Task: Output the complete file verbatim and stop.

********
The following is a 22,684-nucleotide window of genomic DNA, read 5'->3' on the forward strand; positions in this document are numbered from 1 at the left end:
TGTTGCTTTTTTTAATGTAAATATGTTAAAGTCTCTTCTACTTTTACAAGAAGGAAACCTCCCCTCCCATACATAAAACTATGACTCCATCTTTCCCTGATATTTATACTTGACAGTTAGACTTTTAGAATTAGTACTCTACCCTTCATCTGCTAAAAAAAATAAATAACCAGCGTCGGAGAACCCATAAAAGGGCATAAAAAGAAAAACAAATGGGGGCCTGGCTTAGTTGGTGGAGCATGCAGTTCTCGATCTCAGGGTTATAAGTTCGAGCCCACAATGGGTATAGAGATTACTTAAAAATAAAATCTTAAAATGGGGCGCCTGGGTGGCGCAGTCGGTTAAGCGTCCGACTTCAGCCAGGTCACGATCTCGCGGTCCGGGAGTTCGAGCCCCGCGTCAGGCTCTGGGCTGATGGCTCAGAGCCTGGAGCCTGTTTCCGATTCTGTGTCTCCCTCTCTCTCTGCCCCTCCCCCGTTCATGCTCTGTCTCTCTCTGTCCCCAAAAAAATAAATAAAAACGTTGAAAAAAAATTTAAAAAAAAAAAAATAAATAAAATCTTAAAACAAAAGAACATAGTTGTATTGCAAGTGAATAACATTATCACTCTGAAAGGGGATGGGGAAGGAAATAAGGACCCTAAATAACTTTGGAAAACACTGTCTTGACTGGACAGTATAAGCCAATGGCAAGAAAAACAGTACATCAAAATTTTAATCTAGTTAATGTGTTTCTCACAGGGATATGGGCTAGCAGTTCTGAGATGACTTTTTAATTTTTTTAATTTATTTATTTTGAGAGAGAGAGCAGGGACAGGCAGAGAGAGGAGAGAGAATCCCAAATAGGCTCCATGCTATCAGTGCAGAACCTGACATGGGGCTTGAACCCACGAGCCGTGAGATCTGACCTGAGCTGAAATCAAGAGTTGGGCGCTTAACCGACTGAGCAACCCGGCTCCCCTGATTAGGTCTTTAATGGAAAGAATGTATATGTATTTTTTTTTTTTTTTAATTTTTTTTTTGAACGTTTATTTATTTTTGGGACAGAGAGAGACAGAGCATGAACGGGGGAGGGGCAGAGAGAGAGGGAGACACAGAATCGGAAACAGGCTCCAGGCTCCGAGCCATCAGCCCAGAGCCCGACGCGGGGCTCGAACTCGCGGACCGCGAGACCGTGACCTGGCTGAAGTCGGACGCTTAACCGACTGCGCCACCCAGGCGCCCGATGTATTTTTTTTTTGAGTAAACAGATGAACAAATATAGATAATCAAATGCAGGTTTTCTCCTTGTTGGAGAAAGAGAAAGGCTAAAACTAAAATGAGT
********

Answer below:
The following is a 22,684-nucleotide window of genomic DNA, read 5'->3' on the forward strand; positions in this document are numbered from 1 at the left end:
TGTTGCTTTTTTTAATGTAAATATGTTAAAGTCTCTTCTACTTTTACAAGAAGGAAACCTCCCCTCCCATACATAAAACTATGACTCCATCTTTCCCTGATATTTATACTTGACAGTTAGACTTTTAGAATTAGTACTCTACCCTTCATCTGCTAAAAAAAATAAATAACCAGCGTCGGAGAACCCATAAAAGGGCATAAAAAGAAAAACAAATGGGGGCCTGGCTTAGTTGGTGGAGCATGCAGTTCTCGATCTCAGGGTTATAAGTTCGAGCCCACAATGGGTATAGAGATTACTTAAAAATAAAATCTTAAAATGGGGCGCCTGGGTGGCGCAGTCGGTTAAGCGTCCGACTTCAGCCAGGTCACGATCTCGCGGTCCGGGAGTTCGAGCCCCGCGTCAGGCTCTGGGCTGATGGCTCAGAGCCTGGAGCCTGTTTCCGATTCTGTGTCTCCCTCTCTCTCTGCCCCTCCCCCGTTCATGCTCTGTCTCTCTCTGTCCCCAAAAAAATAAATAAAAACGTTGAAAAAAAATTTAAAAAAAAAAAAATAAATAAAATCTTAAAACAAAAGAACATAGTTGTATTGCAAGTGAATAACATTATCACTCTGAAAGGGGATGGGGAAGGAAATAAGGACCCTAAATAACTTTGGAAAACACTGTCTTGACTGGACAGTATAAGCCAATGGCAAGAAAAACAGTACATCAAAATTTTAATCTAGTTAATGTGTTTCTCACAGGGATATGGGCTAGCAGTTCTGAGATGACTTTTTAATTTTTTTAATTTATTTATTTTGAGAGAGAGAGCAGGGACAGGCAGAGAGAGGAGAGAGAATCCCAAATAGGCTCCATGCTATCAGTGCAGAACCTGACATGGGGCTTGAACCCACGAGCCGTGAGATCTGACCTGAGCTGAAATCAAGAGTTGGGCGCTTAACCGACTGAGCAACCCGGCTCCCCTGATTAGGTCTTTAATGGAAAGAATGTATATGTATTTTTTTTTTTTTTTAATTTTTTTTTTGAACGTTTATTTATTTTTGGGACAGAGAGAGACAGAGCATGAACGGGGGAGGGGCAGAGAGAGAGGGAGACACAGAATCGGAAACAGGCTCCAGGCTCCGAGCCATCAGCCCAGAGCCCGACGCGGGGCTCGAACTCGCGGACCGCGAGACCGTGACCTGGCTGAAGTCGGACGCTTAACCGACTGCGCCACCCAGGCGCCCGATGTATTTTTTTTTTGAGTAAACAGATGAACAAATATAGATAATCAAATGCAGGTTTTCTCCTTGTTGGAGAAAGAGAAAGGCTAAAACTAAAATGAGT